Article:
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Thursday 11 June 2015

Cowardly and backstabber Yoruba Groups Warns Igbos In Lagos

RESPECT OUR CULTURE OR WE KICK YOU OUT, Yoruba GROUPS WARNS IGBOS IN LAGOS :: VOWS TO STOP IGBO OWNED BUSINESSES...... Yoruba youths took to the streets in Lagos today, warning that any campaign that Lagos is “no man’s land’ will be met with a measure of mass resistance. Leading the protest this morning were thousands of Yoruba youths under the aegis of Oodua Nationalist Coalition, (ONAC) and the Pan-Yoruba National Alliance, (PAYNA).
“This is a symbolic rally to warn against the assault on Yoruba heritage. We are sick of people who trample on our heritage eventhough they make their millions on our territory”, a leader of the group, Mr Araoye Akinwunmi told the crowd that gathered at the entrance of Emzor, a major Igbo business outlet located on Aswani Road, Isolo area of Lagos. Hundreds of thousands of pamphlets were also distributed by the protesters warning that the Yoruba “will no longer accept the conscious attempt to turn us into slaves on our own land.”
For several hours, the protesters prevented workers and clients of the Emzor company from gaining entrance into the vast premises. The group said the action was taken, in part to protest the attempt to distort the history of Lagos and also as a mark of proportional response to the siege laid by Igbos on the business outfit of Dr Ariyo Adeniran, a renowned cardiologist who has seen a 60-day picketing launched by Igbos in Dallas, Texas in the United States.
The protesters carried placards that read “Igbo: Respect our culture or go home”, “Don’t be jealous of Lagos, create your own Lagos in the East, No Dispute”, “Stop the attacks on Yoruba business or we stop your business in Lagos” “Attack on Dr Adeniran Ariyo is attack on Yoruba people.”
Araoye said “We are here as indigenous Yoruba people, speaking for over 50 million Yoruba people in Nigeria and abroad. On behalf of the Pan-Yoruba National Alliance, (PAYNA), we hereby express our disgust at the continuous insult being passed on the integrity and heritage of Yoruba people namely, that Lagos is a no man’s land. These past few months, we have listened to this statement being propagated mainly by natives of a section of the country living in Lagos.”
The group stated “We are going to stop their business in Lagos if the attack on Yoruba at home and abroad continues”, said Mrs Funmilayo Okunola who represented the Oodua Women Renaissance, (OWN) at the rally. Speaking at the event, Prince Martins Adeleke, leader of PAYNA said “this is a symbolic rally. More will come. Our actions will be determined by the proportional response to our demand that if you are living in Rome, you must respect the Pope. If you are living in Yorubaland, you must show respect to our agelong values and our cherished heritage.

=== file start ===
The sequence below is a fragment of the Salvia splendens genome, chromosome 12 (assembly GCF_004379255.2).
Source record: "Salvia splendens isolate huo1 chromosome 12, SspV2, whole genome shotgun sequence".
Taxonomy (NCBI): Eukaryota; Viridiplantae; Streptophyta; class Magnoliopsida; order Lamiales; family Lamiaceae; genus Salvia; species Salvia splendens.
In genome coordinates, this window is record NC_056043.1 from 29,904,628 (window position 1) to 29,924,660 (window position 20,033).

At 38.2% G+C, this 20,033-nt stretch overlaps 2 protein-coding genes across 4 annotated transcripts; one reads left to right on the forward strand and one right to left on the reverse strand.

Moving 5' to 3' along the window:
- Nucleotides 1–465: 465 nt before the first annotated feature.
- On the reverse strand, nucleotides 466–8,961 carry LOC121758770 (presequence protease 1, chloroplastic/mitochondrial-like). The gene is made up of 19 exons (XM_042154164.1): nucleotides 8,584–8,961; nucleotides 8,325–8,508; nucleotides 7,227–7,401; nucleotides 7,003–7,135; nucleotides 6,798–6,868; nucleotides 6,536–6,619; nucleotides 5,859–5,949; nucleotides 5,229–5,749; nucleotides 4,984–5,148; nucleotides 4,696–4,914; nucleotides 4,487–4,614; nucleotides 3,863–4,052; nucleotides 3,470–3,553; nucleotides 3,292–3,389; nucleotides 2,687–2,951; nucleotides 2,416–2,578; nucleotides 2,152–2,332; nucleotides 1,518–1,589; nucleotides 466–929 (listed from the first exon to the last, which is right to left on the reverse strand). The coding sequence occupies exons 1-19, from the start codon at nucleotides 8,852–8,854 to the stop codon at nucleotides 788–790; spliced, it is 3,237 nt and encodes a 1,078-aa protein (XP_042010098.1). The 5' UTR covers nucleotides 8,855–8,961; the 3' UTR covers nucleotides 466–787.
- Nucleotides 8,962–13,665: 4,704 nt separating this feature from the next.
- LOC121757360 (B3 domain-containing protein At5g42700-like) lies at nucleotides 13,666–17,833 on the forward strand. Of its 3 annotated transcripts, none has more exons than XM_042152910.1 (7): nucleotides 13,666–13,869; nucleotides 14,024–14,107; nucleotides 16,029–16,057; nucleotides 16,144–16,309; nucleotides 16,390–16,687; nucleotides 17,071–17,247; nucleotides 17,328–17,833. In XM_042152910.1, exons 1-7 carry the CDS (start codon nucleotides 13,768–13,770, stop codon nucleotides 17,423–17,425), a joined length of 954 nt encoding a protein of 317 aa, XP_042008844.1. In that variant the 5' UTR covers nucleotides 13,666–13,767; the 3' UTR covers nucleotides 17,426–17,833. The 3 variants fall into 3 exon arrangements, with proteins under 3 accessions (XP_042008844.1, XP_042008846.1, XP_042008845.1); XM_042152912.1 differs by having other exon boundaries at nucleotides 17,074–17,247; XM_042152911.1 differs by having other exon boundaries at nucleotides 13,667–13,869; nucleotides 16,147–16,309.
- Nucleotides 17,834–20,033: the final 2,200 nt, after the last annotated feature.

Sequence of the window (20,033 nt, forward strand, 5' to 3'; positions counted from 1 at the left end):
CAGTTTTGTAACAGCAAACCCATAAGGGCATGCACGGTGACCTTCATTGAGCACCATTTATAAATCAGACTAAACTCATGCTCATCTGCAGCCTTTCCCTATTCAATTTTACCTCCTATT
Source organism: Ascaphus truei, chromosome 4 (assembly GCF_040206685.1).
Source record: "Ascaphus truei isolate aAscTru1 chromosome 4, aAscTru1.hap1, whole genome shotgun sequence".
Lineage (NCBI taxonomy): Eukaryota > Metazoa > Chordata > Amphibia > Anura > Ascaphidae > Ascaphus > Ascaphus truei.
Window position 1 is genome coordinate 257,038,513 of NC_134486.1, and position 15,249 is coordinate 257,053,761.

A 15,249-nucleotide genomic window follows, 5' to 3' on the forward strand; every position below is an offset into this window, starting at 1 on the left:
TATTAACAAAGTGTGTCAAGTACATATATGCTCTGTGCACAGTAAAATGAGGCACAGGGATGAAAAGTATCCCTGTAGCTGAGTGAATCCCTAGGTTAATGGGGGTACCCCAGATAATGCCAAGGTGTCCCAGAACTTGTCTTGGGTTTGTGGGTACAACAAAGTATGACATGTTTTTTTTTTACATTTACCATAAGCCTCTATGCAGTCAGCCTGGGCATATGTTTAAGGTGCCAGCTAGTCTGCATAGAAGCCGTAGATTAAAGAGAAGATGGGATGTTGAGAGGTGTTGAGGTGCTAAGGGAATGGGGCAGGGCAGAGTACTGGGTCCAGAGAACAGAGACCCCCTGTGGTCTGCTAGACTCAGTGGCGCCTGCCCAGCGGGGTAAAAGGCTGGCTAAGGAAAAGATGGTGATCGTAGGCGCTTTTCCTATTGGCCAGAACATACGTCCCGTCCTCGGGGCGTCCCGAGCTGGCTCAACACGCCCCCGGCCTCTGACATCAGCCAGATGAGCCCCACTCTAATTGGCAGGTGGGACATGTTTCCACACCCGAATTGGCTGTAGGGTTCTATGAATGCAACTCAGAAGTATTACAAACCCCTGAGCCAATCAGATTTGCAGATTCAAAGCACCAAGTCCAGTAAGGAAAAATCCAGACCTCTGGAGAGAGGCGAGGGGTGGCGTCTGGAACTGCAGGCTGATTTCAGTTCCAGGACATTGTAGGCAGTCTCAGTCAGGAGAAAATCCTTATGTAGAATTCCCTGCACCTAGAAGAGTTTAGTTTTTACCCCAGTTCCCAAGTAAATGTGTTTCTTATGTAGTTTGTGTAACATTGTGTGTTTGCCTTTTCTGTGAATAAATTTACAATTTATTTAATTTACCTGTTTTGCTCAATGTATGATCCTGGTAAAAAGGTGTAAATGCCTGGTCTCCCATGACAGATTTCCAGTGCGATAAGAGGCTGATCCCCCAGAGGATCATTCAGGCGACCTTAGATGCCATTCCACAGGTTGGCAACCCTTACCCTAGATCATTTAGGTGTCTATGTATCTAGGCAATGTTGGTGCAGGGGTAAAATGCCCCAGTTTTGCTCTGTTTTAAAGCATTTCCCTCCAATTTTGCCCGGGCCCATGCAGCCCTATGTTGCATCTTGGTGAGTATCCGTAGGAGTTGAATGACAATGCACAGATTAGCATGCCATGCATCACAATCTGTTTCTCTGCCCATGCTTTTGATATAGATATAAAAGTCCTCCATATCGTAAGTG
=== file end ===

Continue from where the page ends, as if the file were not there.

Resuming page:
He said “Our reaction will be slow, but steady. But one fact is that we are at a loss as to why those that do not share boundary with us suddenly realise that Lagos is no longer Yorubaland and must be claimed by them as an extension of their fatherland.” According to him, the assault on Yoruba heritage manifests “for instance, in the continuous siege placed on the office of Dr. Ariyo Adeniran, a renowned Cardiologist in Dallas, Texas, in the United States of America. Thousands of our Igbo people all over the world have been waging war against this innocent Yoruba person whose offence was that he supported the outcry of the Oba of Lagos, Oba Rilwan Akiolu that anyone who supports the retrogression of Lagos will be consumed by the goddess of the sea.” He alleged that Igbo owned companies have launched a ‘reciprocal discrimination campaign’ against Yoruba employees in companies located in Yoruba territory.
He said “This is uncharitable! It is anti-culture! As Yoruba people, we have been quite hospitable. We have a history that has reigned for thousands of years; we have a heritage that stood the test of time. We are used to seeing fellow human beings as allies in development. This has been our guiding principle.”
Adeleke said “as a people we, have a lot of respect for our traditional rulers. We have a lot of respect for our Obas. They occupy a special place in our history and in our spirit. We, therefore, feel deeply concerned about the current desecration of our traditional institutions by those who religiously and jealously guard their own. This assault may not necessarily represent the mindset of all of the people concerned, but we are at a loss at the silence of conspiracy of their leadership on the conscious attempt to undermine the heritage of the Yoruba people.”

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